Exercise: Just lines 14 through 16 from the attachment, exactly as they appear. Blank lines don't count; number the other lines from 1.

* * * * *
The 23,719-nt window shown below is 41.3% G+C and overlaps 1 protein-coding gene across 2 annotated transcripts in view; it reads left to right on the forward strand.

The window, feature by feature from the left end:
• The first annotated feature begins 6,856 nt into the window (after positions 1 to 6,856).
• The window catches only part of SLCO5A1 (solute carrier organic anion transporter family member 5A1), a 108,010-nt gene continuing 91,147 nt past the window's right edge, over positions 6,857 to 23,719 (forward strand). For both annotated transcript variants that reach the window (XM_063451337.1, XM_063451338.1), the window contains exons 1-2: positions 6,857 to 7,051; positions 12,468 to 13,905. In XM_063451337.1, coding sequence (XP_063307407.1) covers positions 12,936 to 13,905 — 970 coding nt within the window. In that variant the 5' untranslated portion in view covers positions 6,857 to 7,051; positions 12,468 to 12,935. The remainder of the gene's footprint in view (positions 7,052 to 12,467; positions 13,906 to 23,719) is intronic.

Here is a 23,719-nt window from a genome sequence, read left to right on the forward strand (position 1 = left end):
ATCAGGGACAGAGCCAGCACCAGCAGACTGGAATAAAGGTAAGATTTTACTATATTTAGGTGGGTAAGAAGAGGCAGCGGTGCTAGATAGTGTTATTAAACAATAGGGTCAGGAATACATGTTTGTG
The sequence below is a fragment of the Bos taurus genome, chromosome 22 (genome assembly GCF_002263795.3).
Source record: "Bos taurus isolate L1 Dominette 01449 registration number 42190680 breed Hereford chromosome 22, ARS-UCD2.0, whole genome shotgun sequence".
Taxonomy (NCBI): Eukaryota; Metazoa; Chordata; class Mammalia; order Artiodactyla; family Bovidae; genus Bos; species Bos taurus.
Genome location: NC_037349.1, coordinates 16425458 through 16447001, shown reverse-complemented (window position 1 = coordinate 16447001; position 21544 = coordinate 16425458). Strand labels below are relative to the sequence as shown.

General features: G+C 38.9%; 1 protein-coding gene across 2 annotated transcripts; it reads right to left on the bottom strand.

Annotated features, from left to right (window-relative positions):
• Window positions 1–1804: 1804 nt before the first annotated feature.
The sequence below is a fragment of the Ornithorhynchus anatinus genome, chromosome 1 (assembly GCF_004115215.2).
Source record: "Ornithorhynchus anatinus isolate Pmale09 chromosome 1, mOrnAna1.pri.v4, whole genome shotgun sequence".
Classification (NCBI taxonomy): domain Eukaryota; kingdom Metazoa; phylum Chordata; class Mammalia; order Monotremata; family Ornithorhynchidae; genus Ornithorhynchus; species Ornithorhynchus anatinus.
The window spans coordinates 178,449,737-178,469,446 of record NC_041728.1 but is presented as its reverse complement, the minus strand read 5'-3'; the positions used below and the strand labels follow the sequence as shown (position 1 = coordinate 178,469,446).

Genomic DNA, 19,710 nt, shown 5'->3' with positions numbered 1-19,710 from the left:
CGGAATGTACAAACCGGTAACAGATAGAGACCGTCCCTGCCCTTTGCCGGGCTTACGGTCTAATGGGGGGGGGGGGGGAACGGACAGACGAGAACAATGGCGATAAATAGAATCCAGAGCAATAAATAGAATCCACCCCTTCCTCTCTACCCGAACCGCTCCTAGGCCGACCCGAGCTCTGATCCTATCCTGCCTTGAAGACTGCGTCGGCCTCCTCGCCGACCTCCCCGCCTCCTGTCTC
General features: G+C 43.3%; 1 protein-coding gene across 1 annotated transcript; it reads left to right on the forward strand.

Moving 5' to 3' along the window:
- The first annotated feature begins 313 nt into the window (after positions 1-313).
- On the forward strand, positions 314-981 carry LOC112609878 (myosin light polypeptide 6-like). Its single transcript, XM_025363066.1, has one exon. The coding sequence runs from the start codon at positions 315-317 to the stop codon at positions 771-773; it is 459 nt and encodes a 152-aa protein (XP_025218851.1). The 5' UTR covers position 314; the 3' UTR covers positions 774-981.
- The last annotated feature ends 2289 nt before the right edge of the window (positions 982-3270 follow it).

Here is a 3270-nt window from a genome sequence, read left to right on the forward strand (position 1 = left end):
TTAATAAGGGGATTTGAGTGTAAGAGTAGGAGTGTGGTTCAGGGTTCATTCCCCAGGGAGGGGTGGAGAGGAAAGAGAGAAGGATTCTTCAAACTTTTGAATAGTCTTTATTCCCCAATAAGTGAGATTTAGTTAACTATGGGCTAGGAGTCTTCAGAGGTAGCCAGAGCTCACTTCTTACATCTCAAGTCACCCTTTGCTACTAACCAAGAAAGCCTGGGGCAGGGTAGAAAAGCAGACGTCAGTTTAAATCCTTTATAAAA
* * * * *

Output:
The sequence below is a fragment of the Ornithorhynchus anatinus genome, chromosome 1 (assembly GCF_004115215.2).
Source record: "Ornithorhynchus anatinus isolate Pmale09 chromosome 1, mOrnAna1.pri.v4, whole genome shotgun sequence".
Classification (NCBI taxonomy): domain Eukaryota; kingdom Metazoa; phylum Chordata; class Mammalia; order Monotremata; family Ornithorhynchidae; genus Ornithorhynchus; species Ornithorhynchus anatinus.